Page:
12/22/2006

Will this satisfy a woman satisfied to bear a child?

This question hangs heavy as we approach this particular annual celebration of the birth of the one particular child whose birth signals the Incarnation. Wendell Berry’s poem,”Manifesto: The Mad Farmer Liberation Front” asks this question in a larger four line statement:

Ask yourself: Will this satisfy

a woman satisfied by bear a child?

Will this disturb the sleep

of a woman near to giving birth?

I have no idea what Mary might think of all the goings on in the Episcopal Church and Anglican Communion these days. I am, however, more and more taken up with Wendell’s question, one that relates directly to Mary, mother of Jesus, and taken up too with the small child sleeping in the next room, Lily, age 18 months, with eight teeth, a dozen or so recognizable words, and eyes to die for. Will what I do satisfy?


Will the wrestling with the snarly mess of things satisfy the Holy Mother and a child of such promise? Might we all better spend our time giving attention to the birthing of promise in a dark time?

So much of what is going on is the arguing over the old, the often revered old, the sometimes simply moldy old, and fighting over the bones of old old arguments and practices. And the arguments are by a widely differentiated collection of people who hold very little in common except a belief that birthing a child is participation in a desperate hope – the hope that new life is good and God’s graciousness is present there – and that in Mary’s child, Jesus all the fullness of God was pleased to dwell.

About much of what we are doing I suspect Mother Mary would simply smile slowly and say a more biblically appropriate form of "well, you've got to do what you've got to do," and then would turn her attention, as we all must at some point, to Jesus, knowing what tha birth would come to, mean, and ultimately reveal. Lily does not yet have enough words to try to sepearate out people on the abstract grounds of orthodoxy, much less sexual orientation, identity, etc. She knows something about loving kindness and I suspect she would turn away from all our conflicts and look for someone to read her a book, an barring that someplace to play blocks.


There is a lot going on in the large slow moving conflict in the Episcopal Church. Not much of it is satisfying, I think, to anyone concerned with new birth or with renewed promise. Still, there are edifying moments –

I find myself relieved that people dissatisfied with the Episcopal Church feel they can vote to leave and to continue as a congregation in another context. While I wish they would stay I can understand why they might not. Oddly, after the votes in Virginia this last week I felt lighter, as if life in the Episcopal Church was not quite as heavy as before.

The difficulties of congregations leaving also present an opportunity – to do mission that is unencumbered by great internal dissents. It also offers the opportunity to reaffirm that indeed The Episcopal Church is present now as in the past in the buildings and using the resources that have always been understood to be those of The Episcopal Church. However the property disputes work out they already have given rise to the reassertion of continued missionary efforts on the part of the Church.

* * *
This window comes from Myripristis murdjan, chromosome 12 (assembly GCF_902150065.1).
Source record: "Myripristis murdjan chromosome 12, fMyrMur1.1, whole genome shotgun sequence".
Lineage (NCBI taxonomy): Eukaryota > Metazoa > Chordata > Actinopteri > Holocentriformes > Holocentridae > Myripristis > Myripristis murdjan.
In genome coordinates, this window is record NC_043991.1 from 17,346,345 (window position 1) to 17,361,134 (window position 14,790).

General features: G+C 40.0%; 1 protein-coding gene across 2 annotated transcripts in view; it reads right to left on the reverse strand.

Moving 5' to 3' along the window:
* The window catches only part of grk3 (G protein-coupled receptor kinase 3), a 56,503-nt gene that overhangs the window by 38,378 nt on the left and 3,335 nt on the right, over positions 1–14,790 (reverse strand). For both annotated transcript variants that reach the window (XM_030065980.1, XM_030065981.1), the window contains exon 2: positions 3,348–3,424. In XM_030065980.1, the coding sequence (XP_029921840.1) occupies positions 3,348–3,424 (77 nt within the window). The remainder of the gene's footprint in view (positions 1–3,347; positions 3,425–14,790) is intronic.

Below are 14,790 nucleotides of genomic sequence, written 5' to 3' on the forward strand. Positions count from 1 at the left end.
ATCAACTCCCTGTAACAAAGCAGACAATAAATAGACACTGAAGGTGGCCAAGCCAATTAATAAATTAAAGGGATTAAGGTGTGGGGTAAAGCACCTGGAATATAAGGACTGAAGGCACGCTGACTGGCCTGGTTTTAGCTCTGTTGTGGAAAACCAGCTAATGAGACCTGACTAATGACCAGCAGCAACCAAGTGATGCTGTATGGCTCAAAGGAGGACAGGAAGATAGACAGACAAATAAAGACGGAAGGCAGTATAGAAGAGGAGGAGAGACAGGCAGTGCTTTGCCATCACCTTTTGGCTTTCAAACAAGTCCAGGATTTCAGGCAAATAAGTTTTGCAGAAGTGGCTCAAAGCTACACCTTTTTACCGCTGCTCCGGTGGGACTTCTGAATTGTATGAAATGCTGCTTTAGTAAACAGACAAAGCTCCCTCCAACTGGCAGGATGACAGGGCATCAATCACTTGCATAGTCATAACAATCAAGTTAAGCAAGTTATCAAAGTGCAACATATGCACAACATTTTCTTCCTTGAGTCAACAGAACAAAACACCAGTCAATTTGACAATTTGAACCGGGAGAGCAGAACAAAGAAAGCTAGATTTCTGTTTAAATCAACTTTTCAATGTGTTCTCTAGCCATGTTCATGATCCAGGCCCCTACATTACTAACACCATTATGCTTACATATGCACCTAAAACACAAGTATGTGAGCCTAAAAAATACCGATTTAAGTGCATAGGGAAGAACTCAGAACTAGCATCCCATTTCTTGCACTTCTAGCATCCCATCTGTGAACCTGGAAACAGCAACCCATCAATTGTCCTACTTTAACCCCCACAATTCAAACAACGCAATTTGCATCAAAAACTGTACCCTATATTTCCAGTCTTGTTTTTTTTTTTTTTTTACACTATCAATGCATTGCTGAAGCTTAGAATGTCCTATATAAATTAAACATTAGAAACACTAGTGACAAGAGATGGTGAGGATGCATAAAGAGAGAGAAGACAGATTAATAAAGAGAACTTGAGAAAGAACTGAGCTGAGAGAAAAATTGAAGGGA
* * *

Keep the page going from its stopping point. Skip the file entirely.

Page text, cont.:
We have a witness to make as the Episcopal Church and now is the time to get on with it.

It is edifying to realize that there is new life possible, even after many have abandoned our common effort, and that hope remains our constant companion.

It is edifying to know that the Episcopal Church continues to need to understand itself as a domestic and foreign missionary society. We will find new uses for old ideas – for missionary bishops, for domestic mission. When we are not being chewed apart from within perhaps we can make a better case for a church that is both orthodox and inclusive, where right belief and right practice are both judged against the needs for renewal and the rebirth of wonder in a broken world.

What will satisfy a woman satisfied to bear a child? Let’s work on that.

It’s time to go and bring our gifts, our lives, to the Child who is the greatest gift of all, and our gifts to the children, who are themselves a great gift.

I will be making fewer entries to this blog in the next week or so… The Holy Family and the little circle of folk who are Holy Family for me have my attention.

I hope you take in or are taken in by others. it is time to find a satisfying moment, and then it is time to see all things as they are – new and open for promise.

2 comments:

  1. revlois keen22/12/06 8:37 AM

    Merry Christmas, Mark - this post is a wonderful gift, not only in your words, but visually and poetically. Thank you.

    And to all of you out there who participate in the community of this "blog", a Merry Christmas and a Happy New Year!
    Lois Keen

    ReplyDelete
  2. grandma&nan22/12/06 11:37 AM

    Have a wonderful Christmas week.
    Mark, you are a gift that keeps on giving

    ReplyDelete

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